Kenya’s prisons are in serious need of reform. Opening the door to private interests is not the solution.
Last month Kenyan President Uhuru Kenyatta signed measures to restructure the Kenyan prison system. The move will merge the existing Kenyan Prison Farms Fund and Kenyan Prison Enterprise Fund into a single Kenyan Prison Enterprise Corporation. This company would expand its production to include not only agricultural products and the iconic car license plates but a number of other products in line with Kenyatta’s Big 4 Agenda: manufacturing, universal healthcare, affordable housing, and food security. While media accounts referred to this as “privatization,” the initiative did not directly involve any private concerns.
Nonetheless, the Kenyan prison system does face serious problems typical of countries that rely on solving social problems with police repression and incarceration rather than social welfare programs. Kenya’s reliance on imprisonment means the prisons now house nearly 50,000 people in facilities designed to hold 14,000. Moreover, a number of studies have uncovered horrific conditions such as lack of food and rampant presence of tuberculosis, scabies and diarrhea. A 2014 survey of 18 prisons found many cells without toilets and some without running water. In several instances overcrowding was so severe individuals could not even find a private space to meet with their attorney.
Claims of torture have also emerged, as evidenced by a 2017 suit brought by three men confined in Manyani prison. The men are litigating on behalf of themselves and 800 others incarcerated at Manyani, arguing that they were subjected to repeated beatings and starvation. Ironically, during the Kenyan War of Independence (often called the “Mau-Mau War”), Manyani was one of the sites that held alleged freedom fighters.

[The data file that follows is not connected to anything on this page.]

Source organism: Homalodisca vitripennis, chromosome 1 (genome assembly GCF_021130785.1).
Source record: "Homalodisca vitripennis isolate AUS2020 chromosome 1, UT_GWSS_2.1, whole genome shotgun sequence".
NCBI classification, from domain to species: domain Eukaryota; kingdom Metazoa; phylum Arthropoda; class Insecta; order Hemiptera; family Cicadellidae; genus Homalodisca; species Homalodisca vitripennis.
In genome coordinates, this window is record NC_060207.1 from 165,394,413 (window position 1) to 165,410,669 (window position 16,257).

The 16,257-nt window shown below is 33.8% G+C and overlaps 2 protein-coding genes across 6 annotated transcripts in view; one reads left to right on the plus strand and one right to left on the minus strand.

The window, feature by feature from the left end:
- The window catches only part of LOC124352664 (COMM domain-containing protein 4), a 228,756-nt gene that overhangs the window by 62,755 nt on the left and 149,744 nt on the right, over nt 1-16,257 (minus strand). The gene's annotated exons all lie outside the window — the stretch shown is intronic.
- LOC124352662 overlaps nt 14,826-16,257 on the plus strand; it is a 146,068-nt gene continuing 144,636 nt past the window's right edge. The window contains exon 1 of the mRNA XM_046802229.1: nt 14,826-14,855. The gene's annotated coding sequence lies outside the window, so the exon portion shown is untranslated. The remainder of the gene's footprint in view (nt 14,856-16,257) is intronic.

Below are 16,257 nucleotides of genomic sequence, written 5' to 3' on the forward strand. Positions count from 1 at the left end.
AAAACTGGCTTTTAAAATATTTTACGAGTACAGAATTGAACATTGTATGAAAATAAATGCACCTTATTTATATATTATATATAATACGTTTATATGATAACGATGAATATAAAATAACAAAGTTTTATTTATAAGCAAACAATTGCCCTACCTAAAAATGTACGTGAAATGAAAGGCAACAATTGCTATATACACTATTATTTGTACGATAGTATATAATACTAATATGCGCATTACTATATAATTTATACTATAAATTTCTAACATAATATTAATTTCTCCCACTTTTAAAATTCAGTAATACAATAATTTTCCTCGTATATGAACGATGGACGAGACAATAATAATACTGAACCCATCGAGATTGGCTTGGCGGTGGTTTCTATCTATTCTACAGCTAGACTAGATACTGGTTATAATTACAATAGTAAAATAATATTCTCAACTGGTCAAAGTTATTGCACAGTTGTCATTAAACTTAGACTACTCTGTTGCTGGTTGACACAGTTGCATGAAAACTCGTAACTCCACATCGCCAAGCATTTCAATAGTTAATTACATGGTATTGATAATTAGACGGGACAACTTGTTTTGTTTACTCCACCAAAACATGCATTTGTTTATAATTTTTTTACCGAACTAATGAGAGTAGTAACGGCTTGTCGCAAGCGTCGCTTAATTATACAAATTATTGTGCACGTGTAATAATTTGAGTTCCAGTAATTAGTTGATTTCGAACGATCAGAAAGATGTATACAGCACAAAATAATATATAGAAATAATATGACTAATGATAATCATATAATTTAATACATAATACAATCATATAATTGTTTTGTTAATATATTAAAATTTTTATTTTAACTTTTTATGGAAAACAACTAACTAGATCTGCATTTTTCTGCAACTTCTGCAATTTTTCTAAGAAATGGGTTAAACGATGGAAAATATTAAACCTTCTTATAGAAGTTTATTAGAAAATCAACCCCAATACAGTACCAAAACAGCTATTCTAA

The truth is that for the most part Kenya is locking up people charged with petty offenses. While media may echo government assertions of a crime wave, a study released by Chief Justice David Maraga in 2017 alleged that 70 per cent of cases resulting in imprisonment involved offenses such as lack of business licenses and creating a public disturbance. Hence, the problem of overcrowding could be solved by simply finding alternative methods for addressing petty crimes, such as restorative justice or community service.
Instead, Kenyatta’s recent moves likely herald introducing private sector players into the equation. Dressed up in the rhetoric of national development, this restructuring looks much more like creating a vehicle to exploit cheap prison labor rather than address more substantive issues.
While the Kenyan prison system needs transformative change, turning to the private sector has a long global track record of failure. A more serious turn to the private sector, such as full privatization of prisons, by Kenya may deliver profits to corrections bureaucrats and companies involved in the global prison industry, but bring little relief to those locked up in places like Manyani.
In a country which Transparency International ranks as one of the most corrupt in Africa, the advent of the private prison profiteers could also likely bring kickbacks and backhanders to government officials who pave the way for private sector expansion. Private prisons are not the solution. They make money by locking up more people and keeping them locked up for longer periods of time. They have not worked in South Africa, Australia, the US or the UK. There is no reason to expect they will offer a recipe for Kenyatta in Kenya.
The real answer lies in cutting back on incarceration and providing resources to fight back poverty and inequality-jobs, education, housing-not building more prisons or bringing in new leadership to manage a fatally flawed system. These unfortunately are not steps that Uhuru Kenyatta is likely to take any time soon.